Wednesday, January 12, 2011

Why Washington Should Cut “Take Charge”

I know, I know. You have no idea what Take Charge is, much less have an opinion on why it should lose its funding. But that’s what we’re here for: enlightenment. Regardless, when you’re staring down a $5 billion budget deficit, it isn’t that hard to make the case that something should lose its funding.

Take Charge is a tax-payer funded program that pays for contraception. While the majority of the funds come from the federal government, millions of state dollars are spent on the program every biennium. According to the Feminist Women’s Health Center, the goal of Take Charge is to help people have the tools to reduce unintended pregnancies which will save on the state’s expense of paying for labor and delivery.

In theory, this seems plausible. We all recognize that it is less expensive not to have children than to have children. While we should question the long-term wisdom of perpetual efforts to reduce the number of children born, possible short-term budget benefits seem possible.

Therefore, the program could be considered a success if the cost of the program was offset by even greater reductions in spending on live births and abortions. This has not happened.

While taxpayers spend $15 - $20 million each year on Take Charge, (most of which comes from federal sources) the state pays much more to deliver babies than it did previously. In fact, since take charge has been operating,Washington State’s spending on live birth’s through Medicaid increased from $200 million to nearly $340 million in 2009. Costs to the state from live birth’s have grown more then 70% since Take Charge was created. It seems fair to say that the program is not saving tax dollars by preventing pregnancies.

Of course it is not disappointing that babies are being born. It just seems fairly obvious that these expenditures are not accomplishing their stated purpose.

Even though taxpayers aren’t seeing any benefit from the program, that doesn’t mean no one benefits. It has done wonders for Planned Parenthood. The program has expanded their customer base to such an extent that more then half of Planned Parenthood’s client’s are now Take Charge enrollees.(see page 2) Because they know that 10% of all women who receive their contraceptives will ultimately become pregnant, they not only benefit from the taxpayer subsidies for the contraceptives, but they also do 11% more abortions previous to Take Charge being implemented.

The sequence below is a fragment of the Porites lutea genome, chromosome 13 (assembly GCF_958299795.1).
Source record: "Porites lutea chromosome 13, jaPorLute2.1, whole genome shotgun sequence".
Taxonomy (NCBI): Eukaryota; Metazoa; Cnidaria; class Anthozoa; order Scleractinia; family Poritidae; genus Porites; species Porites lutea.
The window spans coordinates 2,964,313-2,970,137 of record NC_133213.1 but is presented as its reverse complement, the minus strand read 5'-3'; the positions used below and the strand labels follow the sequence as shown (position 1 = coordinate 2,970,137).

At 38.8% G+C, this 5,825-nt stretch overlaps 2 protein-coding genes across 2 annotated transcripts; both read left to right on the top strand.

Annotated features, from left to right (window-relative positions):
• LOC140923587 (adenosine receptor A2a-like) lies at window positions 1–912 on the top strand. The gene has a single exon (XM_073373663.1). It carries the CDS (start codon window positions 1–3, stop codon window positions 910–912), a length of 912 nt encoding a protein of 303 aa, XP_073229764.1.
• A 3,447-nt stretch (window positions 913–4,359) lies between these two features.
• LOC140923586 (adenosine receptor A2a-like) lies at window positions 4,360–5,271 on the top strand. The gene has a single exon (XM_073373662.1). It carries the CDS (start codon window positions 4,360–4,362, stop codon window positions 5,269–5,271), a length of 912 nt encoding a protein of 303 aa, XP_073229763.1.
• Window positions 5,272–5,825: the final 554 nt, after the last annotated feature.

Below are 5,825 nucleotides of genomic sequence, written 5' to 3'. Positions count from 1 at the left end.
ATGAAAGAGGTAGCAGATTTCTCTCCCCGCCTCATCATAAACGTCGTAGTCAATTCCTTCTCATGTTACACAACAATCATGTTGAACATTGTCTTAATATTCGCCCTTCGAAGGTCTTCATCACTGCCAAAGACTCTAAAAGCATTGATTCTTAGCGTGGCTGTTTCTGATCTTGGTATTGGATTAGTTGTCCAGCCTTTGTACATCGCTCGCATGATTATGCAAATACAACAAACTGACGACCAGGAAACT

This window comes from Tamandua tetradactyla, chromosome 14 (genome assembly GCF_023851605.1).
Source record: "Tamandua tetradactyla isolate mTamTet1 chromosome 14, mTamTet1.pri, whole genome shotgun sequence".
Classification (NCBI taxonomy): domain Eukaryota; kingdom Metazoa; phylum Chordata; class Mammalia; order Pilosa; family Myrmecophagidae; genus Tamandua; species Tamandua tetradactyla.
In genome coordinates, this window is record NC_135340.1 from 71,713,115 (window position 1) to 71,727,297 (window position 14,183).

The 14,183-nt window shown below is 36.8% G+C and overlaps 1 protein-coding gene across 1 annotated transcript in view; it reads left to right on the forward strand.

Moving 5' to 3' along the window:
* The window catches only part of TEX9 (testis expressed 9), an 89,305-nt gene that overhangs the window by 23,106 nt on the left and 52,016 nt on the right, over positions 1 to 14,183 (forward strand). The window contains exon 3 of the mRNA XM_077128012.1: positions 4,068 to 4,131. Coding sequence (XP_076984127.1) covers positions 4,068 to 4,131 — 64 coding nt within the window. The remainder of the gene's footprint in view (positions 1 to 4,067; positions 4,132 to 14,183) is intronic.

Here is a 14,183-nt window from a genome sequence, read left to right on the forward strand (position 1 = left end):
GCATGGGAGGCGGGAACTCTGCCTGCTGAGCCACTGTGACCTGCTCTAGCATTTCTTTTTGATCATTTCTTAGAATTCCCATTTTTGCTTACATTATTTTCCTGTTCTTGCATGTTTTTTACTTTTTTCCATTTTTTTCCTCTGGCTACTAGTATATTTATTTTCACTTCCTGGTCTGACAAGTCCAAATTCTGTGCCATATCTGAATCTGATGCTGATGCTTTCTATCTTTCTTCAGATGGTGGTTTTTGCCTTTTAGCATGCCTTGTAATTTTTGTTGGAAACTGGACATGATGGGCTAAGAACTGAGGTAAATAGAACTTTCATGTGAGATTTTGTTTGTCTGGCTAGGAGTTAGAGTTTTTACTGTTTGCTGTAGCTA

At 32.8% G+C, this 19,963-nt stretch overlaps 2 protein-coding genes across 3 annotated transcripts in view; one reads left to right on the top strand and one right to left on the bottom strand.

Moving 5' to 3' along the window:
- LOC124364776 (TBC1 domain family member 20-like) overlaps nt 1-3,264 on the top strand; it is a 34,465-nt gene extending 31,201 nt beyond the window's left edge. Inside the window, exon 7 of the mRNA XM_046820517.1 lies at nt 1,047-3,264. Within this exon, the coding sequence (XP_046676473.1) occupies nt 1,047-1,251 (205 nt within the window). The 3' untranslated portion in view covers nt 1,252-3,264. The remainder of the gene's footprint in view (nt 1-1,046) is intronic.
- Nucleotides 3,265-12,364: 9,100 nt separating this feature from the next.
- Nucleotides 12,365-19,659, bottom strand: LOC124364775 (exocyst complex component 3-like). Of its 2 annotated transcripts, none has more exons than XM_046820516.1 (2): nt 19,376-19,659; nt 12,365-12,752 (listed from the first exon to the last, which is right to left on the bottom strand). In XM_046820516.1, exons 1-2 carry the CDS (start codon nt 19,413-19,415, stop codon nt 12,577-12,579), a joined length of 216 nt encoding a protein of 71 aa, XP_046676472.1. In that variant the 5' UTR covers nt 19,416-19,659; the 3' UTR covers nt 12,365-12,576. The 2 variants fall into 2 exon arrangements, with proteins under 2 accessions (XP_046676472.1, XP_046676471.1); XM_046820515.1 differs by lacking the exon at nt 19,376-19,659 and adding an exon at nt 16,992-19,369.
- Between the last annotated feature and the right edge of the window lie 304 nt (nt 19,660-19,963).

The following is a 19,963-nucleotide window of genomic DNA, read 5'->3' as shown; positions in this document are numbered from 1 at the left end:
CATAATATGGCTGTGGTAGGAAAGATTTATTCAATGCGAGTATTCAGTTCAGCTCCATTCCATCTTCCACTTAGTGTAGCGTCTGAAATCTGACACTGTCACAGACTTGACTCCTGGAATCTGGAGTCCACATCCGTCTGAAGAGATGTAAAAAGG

The growth of their customer base has done wonders for their financial situation as well. In 1999, when Take Charge was created, Planned Parenthood of Western Washington, the largest of the five Planned Parenthood regions in Washington, had $5.5 million in revenue. (see page 9 line 17) In 2008, after 8 years of Take Charge, their revenues had jumped to $27.3 million. (page 2 line 9) Not bad for a “non-profit”.

Given that Planned Parenthood in Washington has profited so significantly from this program, it is understandable that they would defend its continued existence despite the lack of return to taxpayers. Perhaps that explains why they, along with their friends at NARAL (the National Abortion Rights Action League), spent more than $1.2 million between 2008 and 2010 on Washington State elections.

In light of the $5 billion deficit the state is facing, the Governor has proposed cuts to virtually every area of government. Social services took some of the biggest hits. The cuts include General Assistance-Unemployable, which provides assistance to those who are physically or mentally handicapped in a way that makes them unemployable. The budget also reduces the number of children eligible for state health care coverage, eliminates dental coverage for adults, cuts school-based medical services, cuts interpreter services, as well as vision, podiatry, and hearing coverage for adults.

However, one thing the governor’s budget does not cut is Take Charge. Please raise your hand if you would rather pay for a college girl’s contraceptives than food for the handicapped or dental coverage for the poor. Me either.

There is a massive budget deficit. The state will cut a lot of spending that is not controversial but is unaffordable. Take charge fails to accomplish its stated goal of saving the tax payers money. There is no reason Take Charge should continue to be funded.

To Contact your Legislators about this, or any other issue, please call the Legislative Hotline at 1-800-562-6000. Through this number, you can contact your legislators even if you don’t know who they are. We suggest you put it into your phone for future reference.

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